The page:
Known as Tadau Ka’amatan, Malaysia’s holiday is a celebration of the harvest. After doing some light research on the holiday, what I loved learning was that the festivities usually include alcoholic drinks produced from locals own brews. This includes fermenting their own items to create a brew for the occasion. It also includes dishes that are rice based due to rice being one of the top harvested items they celebrate! Other festivities include celebrations ranging from buffalo racing to cultural dances. This celebration is actually celebrated in May.
4. South Korea
Usually a three day holiday celebrated on the “15th day of the 8th month of the lunar calendar on the full moon” (Wikipedia), Korean Thanksgiving or also locally known as Chuseok, is another cultural harvest festival. This holiday, unlike some of the other countries listed, is considered one of the most important holidays the country has. On the Eve of the holiday, many gather or return to their home town and make traditional dishes made up of mainly rice. They return to the ways of their ancestors and celebrate all there is to be thankful for, especially family. This also includes gift giving to not just family, but also friends and colleagues as well.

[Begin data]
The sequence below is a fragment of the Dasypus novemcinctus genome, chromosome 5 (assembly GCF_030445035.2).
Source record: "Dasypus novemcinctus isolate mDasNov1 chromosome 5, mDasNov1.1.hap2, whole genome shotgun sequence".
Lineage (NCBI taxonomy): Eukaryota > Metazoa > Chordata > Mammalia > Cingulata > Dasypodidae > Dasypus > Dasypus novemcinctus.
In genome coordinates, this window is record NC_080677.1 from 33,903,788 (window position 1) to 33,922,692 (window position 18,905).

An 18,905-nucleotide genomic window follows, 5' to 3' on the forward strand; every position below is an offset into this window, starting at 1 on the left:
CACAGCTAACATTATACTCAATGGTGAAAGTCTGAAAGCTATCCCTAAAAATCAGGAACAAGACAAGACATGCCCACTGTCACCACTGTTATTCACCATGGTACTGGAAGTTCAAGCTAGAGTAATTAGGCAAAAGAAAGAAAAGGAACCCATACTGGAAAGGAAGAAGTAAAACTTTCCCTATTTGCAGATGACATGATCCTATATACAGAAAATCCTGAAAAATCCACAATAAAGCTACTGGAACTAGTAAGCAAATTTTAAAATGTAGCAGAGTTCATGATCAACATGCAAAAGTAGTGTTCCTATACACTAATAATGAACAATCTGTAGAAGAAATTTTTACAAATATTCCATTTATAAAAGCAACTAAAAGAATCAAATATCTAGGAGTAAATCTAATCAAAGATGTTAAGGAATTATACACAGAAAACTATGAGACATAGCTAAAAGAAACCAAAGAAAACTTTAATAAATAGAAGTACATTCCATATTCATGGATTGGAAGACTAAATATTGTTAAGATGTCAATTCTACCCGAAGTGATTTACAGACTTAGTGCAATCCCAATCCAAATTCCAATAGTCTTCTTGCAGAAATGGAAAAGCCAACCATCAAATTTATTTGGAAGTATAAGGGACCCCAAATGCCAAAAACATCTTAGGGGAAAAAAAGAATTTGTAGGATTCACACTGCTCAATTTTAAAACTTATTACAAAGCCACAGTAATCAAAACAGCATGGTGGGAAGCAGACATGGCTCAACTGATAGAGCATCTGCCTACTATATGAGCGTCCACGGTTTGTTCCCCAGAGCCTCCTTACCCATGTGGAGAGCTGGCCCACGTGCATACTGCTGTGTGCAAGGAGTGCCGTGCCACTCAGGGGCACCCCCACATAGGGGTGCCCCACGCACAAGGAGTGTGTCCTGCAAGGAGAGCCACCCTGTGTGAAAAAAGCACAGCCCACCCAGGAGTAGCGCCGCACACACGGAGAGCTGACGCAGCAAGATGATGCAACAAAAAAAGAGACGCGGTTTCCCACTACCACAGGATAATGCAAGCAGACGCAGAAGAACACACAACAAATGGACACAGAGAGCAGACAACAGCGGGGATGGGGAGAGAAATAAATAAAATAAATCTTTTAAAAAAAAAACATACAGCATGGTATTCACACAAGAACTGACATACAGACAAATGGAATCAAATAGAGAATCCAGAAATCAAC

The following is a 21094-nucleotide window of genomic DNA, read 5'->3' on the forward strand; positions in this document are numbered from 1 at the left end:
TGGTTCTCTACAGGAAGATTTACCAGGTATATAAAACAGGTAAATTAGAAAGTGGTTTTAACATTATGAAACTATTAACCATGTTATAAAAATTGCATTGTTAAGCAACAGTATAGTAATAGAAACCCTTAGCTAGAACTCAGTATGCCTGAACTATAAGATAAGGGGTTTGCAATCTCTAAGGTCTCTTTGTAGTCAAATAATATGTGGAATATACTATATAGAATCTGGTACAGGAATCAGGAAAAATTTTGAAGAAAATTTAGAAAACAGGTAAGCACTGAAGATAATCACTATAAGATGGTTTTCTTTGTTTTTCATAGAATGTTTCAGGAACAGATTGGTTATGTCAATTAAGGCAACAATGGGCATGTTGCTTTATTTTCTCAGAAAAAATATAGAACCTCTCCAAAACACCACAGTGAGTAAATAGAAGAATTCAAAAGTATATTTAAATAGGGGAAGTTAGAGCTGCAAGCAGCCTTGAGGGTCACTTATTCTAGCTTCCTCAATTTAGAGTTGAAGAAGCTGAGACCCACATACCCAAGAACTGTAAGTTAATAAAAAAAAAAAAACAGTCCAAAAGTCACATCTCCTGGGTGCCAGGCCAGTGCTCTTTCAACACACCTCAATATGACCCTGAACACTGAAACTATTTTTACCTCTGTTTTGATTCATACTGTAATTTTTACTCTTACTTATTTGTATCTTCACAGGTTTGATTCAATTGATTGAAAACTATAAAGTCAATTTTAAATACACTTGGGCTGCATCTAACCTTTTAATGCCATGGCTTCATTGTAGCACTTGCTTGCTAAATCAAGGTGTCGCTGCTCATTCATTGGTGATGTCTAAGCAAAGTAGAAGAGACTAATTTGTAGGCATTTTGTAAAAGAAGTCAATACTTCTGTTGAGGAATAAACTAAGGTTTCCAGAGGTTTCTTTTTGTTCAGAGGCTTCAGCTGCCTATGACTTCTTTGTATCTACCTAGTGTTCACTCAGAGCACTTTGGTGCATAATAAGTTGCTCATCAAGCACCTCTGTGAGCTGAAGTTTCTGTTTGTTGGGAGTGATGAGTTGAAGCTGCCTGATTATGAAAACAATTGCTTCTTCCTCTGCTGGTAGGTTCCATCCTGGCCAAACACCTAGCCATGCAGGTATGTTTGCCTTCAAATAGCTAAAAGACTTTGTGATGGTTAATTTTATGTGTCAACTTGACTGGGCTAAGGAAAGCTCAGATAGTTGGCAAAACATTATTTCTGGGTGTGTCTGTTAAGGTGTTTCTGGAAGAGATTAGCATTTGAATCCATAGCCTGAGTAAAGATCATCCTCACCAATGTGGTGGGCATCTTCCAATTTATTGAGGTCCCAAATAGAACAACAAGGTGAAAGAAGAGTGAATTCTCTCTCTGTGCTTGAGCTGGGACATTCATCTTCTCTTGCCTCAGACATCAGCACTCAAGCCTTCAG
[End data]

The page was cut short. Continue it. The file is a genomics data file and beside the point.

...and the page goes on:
Also known as Erntedankfest, Germany’s autumn harvest celebration. Usually celebrated on the first Sunday of October, Erntedankfest (which is also celebrated in Switzerland as well as Austria) is started with a church ceremony, then in typical German fashion is followed by a celebration of food and music! Not as family based as other Thanksgivings around the globe, Germany’s festivities usually include a Harvest Queen pageant as well as a celebration into the night which sometimes ends with fireworks for children to enjoy!
Celebrated on the first Thursday of November, Liberia’s Thanksgiving is a carbon copy of the celebration in the United States. I say this because Liberia was originally made up of ‘freed’ slaves from the United States. Due to this history, they have taken up many holidays and customs from the United States including the Thanksgiving festivities. The day is celebrated slightly differently though, although it is still a day of thanks, it mainly revolves around thanking God for freeing the slaves and allowing them to come to Liberia as free men. Food on this day is usually spiced with cayenne to keep the dishes hot, a common tradition among Liberian delicacies.
1. One Town In The Netherlands
Now one thing I slightly touched upon in my Real History Behind Thanksgiving posts was how the Pilgrims found themselves travelling to the New World. They did not leave Europe due to religious persecution, instead they found themselves living in the Netherlands’ town of Leiden after being exiled from England. There they feared over time that they were losing their language and heritage so from there is where they decided to head for the New World. Anyways, believe it or not, that one town in the Netherlands that use to be home to the Pilgrims still celebrates Thanksgiving to this day! Hence why this little town got saved for last. The town celebrates at a Church within the town of Leiden and typical Thanksgiving fare food can be found throughout the country every year on the day.